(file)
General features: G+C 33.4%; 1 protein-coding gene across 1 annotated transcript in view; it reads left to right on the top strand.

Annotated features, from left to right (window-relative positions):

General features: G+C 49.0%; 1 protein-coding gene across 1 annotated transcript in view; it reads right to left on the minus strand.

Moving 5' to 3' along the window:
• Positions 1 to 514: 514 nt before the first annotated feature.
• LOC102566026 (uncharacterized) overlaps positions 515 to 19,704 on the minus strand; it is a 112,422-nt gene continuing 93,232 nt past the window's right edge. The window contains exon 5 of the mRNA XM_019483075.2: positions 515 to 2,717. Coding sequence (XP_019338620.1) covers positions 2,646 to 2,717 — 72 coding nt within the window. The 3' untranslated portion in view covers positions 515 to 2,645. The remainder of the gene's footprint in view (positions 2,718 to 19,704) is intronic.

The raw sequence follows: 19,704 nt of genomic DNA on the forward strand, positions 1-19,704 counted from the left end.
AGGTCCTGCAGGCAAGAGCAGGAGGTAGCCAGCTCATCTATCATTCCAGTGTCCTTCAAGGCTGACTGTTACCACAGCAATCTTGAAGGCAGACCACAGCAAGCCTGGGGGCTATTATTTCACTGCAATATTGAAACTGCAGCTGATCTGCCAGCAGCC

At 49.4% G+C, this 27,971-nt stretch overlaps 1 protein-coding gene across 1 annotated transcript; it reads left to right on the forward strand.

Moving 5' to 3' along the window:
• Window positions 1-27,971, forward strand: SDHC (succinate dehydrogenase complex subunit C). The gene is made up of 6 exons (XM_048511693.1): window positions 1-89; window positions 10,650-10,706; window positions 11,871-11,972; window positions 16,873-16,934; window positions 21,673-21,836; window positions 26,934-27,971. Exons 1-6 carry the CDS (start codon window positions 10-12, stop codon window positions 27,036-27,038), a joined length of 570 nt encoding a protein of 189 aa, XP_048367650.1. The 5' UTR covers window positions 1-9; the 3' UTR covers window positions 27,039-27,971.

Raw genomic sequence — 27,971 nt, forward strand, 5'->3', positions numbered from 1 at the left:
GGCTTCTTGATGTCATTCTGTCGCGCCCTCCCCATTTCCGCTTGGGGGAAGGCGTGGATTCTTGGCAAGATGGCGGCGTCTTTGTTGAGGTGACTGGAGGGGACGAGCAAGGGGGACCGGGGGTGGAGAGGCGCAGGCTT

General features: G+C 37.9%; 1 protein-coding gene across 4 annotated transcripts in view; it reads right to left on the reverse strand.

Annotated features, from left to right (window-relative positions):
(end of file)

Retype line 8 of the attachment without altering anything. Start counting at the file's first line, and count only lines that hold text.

AGGTCCTGCAGGCAAGAGCAGGAGGTAGCCAGCTCATCTATCATTCCAGTGTCCTTCAAGGCTGACTGTTACCACAGCAATCTTGAAGGCAGACCACAGCAAGCCTGGGGGCTATTATTTCACTGCAATATTGAAACTGCAGCTGATCTGCCAGCAGCC